-- ST. LOUIS -- It was a perfect father-son moment.
Brett Hull had just finished playing for the St. Louis Blues in the 2017 Winter Classic alumni game against the Chicago Blackhawks?on Saturday at Busch Stadium, and he was sitting in the Cardinals clubhouse when his legendary father, Bobby, walked in.
"Hey, Dad," Brett yelled across the room. "Come sit down."
Bobby Hull shuffled over, sat down and quickly began to hold court. It didn't take long for Wayne Gretzky, Chris Pronger and Adam Oates to come over and shake hands with the former member of the Blackhawks, Winnipeg Jets and Hartford Whalers.
It also turned into the perfect opportunity for an impromptu Q&A with Brett and Bobby Hull.
ESPN.com: How do you think you would handle the NHL if you played in today's game?
Brett Hull: In this shape? Terrible [laughs]. But if I was in game shape, it's just hockey. If you're good at all, you can play, right? So I think I'd be all right. Would I get 80 goals? Doubt it.
ESPN.com: What do you think of the young superstars in the league today?
Brett Hull: Oh, they're fantastic. Fantastic. They are so fast and skilled. Like, I've been watching the World Juniors, and those guys on Team USA, they are so fast, so skilled. It's unbelievable.
ESPN.com: You said there was a lot of chirping going on during the alumni game. What was the best trash line?
Brett Hull: Oh, there's too many. There were one a shift, two a shift, and I think someone got yelled at for doing the mannequin challenge out there.
ESPN.com: How would you describe the rivalry between the Blackhawks and Blues?
Brett Hull: It's a huge rivalry, but not between the alumni. We're all friends now and appreciate the battles that we had with one another. Once you retire, [the animosity] is gone. With the [current] players, it's real.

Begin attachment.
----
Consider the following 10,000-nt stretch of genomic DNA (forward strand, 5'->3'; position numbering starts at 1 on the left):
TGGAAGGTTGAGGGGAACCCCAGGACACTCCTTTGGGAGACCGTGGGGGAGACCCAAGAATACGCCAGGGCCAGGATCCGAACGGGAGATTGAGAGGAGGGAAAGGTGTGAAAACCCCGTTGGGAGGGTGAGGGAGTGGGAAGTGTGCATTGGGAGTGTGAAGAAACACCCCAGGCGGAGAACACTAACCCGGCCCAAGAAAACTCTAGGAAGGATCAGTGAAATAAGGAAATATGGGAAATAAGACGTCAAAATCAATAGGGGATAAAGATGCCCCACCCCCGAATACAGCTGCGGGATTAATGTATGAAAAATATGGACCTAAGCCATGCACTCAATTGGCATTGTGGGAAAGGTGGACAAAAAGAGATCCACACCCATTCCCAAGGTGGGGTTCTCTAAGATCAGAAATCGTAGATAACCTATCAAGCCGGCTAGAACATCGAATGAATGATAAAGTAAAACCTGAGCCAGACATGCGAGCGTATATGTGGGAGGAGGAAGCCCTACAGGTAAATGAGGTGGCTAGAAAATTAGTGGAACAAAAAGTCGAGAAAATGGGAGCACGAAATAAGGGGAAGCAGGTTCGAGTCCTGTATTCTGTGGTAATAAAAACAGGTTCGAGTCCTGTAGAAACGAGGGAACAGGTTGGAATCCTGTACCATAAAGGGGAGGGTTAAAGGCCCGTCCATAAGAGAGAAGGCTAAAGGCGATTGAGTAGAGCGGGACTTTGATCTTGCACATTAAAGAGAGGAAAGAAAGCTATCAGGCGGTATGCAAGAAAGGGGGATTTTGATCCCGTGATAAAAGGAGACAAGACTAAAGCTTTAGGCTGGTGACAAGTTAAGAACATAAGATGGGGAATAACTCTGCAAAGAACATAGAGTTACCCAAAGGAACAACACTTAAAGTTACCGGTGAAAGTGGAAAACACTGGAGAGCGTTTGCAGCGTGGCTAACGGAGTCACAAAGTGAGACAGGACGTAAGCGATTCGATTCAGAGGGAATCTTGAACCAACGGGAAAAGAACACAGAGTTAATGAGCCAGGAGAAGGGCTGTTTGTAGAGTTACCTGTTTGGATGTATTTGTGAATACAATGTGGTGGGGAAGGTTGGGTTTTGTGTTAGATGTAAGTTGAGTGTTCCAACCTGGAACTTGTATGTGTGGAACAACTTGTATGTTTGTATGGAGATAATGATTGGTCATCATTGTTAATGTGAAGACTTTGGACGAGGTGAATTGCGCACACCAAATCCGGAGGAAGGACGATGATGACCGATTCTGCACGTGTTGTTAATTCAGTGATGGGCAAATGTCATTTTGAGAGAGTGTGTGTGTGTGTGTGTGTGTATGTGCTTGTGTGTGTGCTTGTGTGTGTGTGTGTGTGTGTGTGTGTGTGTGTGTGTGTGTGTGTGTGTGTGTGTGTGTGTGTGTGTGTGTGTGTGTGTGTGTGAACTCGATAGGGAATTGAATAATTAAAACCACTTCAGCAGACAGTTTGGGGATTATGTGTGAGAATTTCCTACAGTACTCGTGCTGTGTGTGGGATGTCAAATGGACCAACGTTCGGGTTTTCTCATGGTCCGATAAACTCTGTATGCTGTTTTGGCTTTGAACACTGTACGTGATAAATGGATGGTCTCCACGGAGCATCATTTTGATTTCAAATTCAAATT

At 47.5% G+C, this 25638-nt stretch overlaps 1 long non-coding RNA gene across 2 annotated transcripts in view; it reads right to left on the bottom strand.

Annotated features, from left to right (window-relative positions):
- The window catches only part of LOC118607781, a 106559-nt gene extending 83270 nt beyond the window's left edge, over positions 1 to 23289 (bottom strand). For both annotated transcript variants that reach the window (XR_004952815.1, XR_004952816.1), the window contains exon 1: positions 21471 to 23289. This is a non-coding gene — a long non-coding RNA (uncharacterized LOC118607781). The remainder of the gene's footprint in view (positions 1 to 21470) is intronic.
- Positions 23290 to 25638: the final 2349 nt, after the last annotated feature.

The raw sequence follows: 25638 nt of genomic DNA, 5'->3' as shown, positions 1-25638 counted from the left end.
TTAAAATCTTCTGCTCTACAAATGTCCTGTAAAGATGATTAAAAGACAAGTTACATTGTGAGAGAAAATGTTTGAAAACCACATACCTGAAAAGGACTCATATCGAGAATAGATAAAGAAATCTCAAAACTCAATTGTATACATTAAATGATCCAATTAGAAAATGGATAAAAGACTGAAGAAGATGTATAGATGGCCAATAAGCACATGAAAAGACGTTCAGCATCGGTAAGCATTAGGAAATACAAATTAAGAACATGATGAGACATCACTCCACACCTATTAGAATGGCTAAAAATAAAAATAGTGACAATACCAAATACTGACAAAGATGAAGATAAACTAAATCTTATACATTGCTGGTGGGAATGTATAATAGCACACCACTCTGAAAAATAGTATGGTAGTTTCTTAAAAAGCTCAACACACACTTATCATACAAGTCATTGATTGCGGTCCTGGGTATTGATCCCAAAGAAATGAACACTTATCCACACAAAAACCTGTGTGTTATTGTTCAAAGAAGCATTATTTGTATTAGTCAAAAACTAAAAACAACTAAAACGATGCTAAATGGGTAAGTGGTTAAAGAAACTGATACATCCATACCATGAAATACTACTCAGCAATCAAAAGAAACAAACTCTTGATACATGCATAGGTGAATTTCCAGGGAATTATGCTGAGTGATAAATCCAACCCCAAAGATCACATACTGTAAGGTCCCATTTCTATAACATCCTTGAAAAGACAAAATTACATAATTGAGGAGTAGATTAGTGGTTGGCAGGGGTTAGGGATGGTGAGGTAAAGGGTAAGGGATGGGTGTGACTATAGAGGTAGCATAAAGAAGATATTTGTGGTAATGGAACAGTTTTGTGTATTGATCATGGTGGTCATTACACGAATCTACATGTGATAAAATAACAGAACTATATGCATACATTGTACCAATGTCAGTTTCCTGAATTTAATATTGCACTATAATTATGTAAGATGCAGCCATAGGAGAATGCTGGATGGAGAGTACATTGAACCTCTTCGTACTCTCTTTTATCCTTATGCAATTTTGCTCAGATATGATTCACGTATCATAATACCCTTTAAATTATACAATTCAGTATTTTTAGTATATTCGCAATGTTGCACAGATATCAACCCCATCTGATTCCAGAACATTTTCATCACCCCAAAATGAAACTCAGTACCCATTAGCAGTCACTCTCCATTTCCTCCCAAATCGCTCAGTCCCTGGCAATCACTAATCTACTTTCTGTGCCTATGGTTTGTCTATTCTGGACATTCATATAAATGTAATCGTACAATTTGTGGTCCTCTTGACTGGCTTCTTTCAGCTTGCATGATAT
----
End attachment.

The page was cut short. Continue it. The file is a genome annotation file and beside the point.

ESPN.com: Bobby, did you want to play in today's game?
Bobby Hull: I would've liked to been able to, but time passes everyone. It's a young man's game. I'll be 78 in two days, or three days, on Jan. 3. I'll accept cards and letters. But where has the time gone? I remember the first 40 years of my life, but this last 40, I don't know if I've accomplished anything. It would be nice to know if I have, I don't know [laughs]. All I know is it's still fun to watch hockey played the way it should be played.
ESPN.com: What do you think of the young stars in the NHL today?
Bobby Hull: I just met the Russian out here, No. 91 [ Vladimir Tarasenko of the Blues], and I said, 'If Chicago had you or if you had the Bread Man [ Artemi Panarin], it would be a pretty good team.' No, it's great. It's great that good, young players are coming along like that to entertain you. That's what we need. We need guys like these future Hall of Famers in the game today. Grab that biscuit, and do something with it. Entertain the people.
Bobby Hull: No. Wayne was a fabulous player to set them up; Brett would finish it off. My dad used to say when I'd get an assist, 'Anyone can get an assist. It takes someone to score a goal.'
ESPN.com: What was the worst injury you ever played through?
Bobby Hull: I was never injured. Just feelings, mostly [laughs]. I had bruised feelings to think that Bugsy [Bryan] Watson [was] out there just to prevent me from entertaining the people. That bothered me. Then when I clubbed him in the head for 35 stitches, he said, 'Bobby, I never thought that of you.' I went right over to the Detroit bench, and [Gordie] Howe, [Alex] Delvecchio and all of them were sitting, and I went over, and I stuck my head over the boards, and I said, 'The blood is on your hands.' And that's what bothered me: that I was not allowed to entertain the people. That's what bothered me the most because I knew what I was out there for: to entertain. I always said I played for [many] reasons: To make a boyhood dream come true to play in the NHL, which I dreamed about all my life. To entertain you people royally, and I hope I did, and to work up a thirst so I could drink beer and chase girls -- maybe not in that order.